'Doctor Sleep' Is a Successful Stephen King Adaptation That Nods to Kubrick Too Directed by Mike Flanagan
Starring Rebecca Ferguson, Ewan McGregor, Jacob Tremblay, Kyliegh Curran
Published Nov 04, 2019Director Mike Flanagan has made a career out of emotionally intense, thrillingly atmospheric ghost stories, from the classic horror throwback Ouija: Origin of Evil to the chilling psychological drama of The Haunting of Hill House. Having previously directed Gerald's Game, another adaptation of Stephen King's work, Flanagan has some familiarity with how to tell tales woven by horror's most beloved author.
But Doctor Sleep, the film based on King's fascinating-but-flawed continuation to the iconic The Shining, has another, bigger challenge to tackle: honouring the legacy of the massive Shining universe that includes Stanley Kubrick's also-iconic film adaptation. It's a huge undertaking, but one that Flanagan nails, mostly due to his own honed sense of how to use aesthetic and tone to tell impactful human stories. Like his previous films, Doctor Sleep is chilling, haunting, and incredibly intense. It can't fix all the problems of the book, but it tries its hardest to at least make them compelling.
Decades after the frightening events that occurred to the Torrance family at the Overlook Hotel, a grown-up Dan Torrance (Ewan McGregor) struggles with alcoholism to forget his traumatic past. Seeking some semblance of peace, Dan moves to a small New Hampshire town and attempts to put his life back together, attending AA meetings and taking on a job as a caretaker in a hospice, where his "shining" gives solace to dying patients.
However, Dan's new, orderly life takes a peculiar turn when a strange force starts contacting him psychically. We learn that this "force" is actually a teenage girl named Abra (Kyliegh Curran), who possesses an incredibly strong version of the power Dan shares. Meanwhile, a cult of drifters called the True Knot, led by the charismatic and remorseless "Rose the Hat" (Rebecca Ferguson), have been feasting for generations on children like Abra, whose "shining" provides fuel for immortality. Rose and her cadre have picked up on Abra and won't stop hunting her down until they devour her whole, and Dan is the only one who can save her now.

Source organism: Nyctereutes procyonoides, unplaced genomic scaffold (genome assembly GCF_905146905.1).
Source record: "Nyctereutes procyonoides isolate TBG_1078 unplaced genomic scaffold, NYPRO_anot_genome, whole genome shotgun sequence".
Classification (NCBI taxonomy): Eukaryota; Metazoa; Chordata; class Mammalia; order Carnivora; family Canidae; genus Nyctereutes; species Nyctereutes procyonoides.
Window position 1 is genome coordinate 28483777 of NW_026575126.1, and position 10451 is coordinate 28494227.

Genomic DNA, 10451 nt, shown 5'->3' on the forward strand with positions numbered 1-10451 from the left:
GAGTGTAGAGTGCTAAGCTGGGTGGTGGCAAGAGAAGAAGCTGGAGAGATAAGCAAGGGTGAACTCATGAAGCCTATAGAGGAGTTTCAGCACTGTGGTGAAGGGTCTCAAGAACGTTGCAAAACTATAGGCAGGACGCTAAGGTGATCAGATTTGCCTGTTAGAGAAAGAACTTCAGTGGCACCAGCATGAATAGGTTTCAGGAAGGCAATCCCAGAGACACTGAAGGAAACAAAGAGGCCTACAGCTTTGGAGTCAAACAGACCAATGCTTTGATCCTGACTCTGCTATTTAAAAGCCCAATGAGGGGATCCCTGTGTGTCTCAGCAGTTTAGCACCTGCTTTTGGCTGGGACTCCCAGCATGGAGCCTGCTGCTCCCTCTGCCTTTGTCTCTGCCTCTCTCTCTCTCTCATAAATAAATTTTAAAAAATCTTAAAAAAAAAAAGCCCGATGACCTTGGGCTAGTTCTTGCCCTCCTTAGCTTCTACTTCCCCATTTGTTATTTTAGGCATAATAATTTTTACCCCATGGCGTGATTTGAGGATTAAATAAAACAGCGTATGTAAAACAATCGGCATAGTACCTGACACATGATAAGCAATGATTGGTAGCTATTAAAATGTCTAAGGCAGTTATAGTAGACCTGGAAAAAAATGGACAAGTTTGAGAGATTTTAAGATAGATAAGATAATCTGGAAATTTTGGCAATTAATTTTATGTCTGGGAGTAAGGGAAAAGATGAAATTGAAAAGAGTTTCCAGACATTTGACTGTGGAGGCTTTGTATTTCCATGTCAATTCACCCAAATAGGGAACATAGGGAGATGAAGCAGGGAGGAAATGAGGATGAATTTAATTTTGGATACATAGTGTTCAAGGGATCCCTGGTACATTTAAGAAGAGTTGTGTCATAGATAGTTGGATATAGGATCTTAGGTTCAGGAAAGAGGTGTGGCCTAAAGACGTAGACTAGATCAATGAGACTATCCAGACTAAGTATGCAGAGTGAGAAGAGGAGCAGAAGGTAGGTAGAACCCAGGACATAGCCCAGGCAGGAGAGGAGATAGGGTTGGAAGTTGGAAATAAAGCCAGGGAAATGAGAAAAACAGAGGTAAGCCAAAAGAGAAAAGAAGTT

There's only so much the film can do when it faithfully adapts the plot of a book that's really more like three different books. It moves incredibly fast, and it's hard to guess whether someone not familiar with the source material would have a hard time understanding what's going on. It all has the effect of making Doctor Sleep feel like two engrossing, but ultimately unrelated movies smushed together into one.
But the breakneck pace of the film helps somewhat in connecting the story of the True Knot and that of The Shining thematically and narratively. The film takes King's themes of loss, addiction and traumatic memory and, instead of literalizing them, gets the creeping dread of these themes under our skin through an incredibly strong sense of atmosphere. Nearly the entire film is shrouded in dense mist that creeps across moonlight forests, snow-covered mountains, and desolate highways, and the score is pulsated throughout by an eerie heartbeat that also recalls sound motifs in Kubrick's film.
The film version of Doctor Sleep also succeeds in making the True Knot scary, rather than steampunk-esque drifters in funny hats. Several scenes in which we see them feast on children with the shining are shockingly dark and violent. Flanagan's version makes them deeply inhuman, not in their appearance, but in their utter callousness for any life outside theirs. A huge amount of credit is also due to Rebecca Ferguson, who, as Rose the Hat, projects hypnotic menace, danger, and graceful poise that befits the ageless leader of this psychic vampire caravan. Overall, all the performances in Doctor Sleep are right on the money, from Ewan McGregor's damaged, shaky Dan Torrance to newcomer Kyliegh Curran as the fearless and wise-beyond-her-years Abra.
A large amount of Doctor Sleep's action takes place entirely within dreamscapes and the labyrinthian interiors of the mind, and Flanagan makes these places seem dynamic and real by playing with the concept of physical space using shifting sets and subtle CGI. It's a smart, interesting, and creepy way to show a concept as abstract as psychic warfare. It's a summation of what makes all of Doctor Sleep work: as a retelling of a dense and somewhat freewheeling novel, this adaptation grounds its myriad, often-displaced themes in human emotion, making them tangible and terrifying.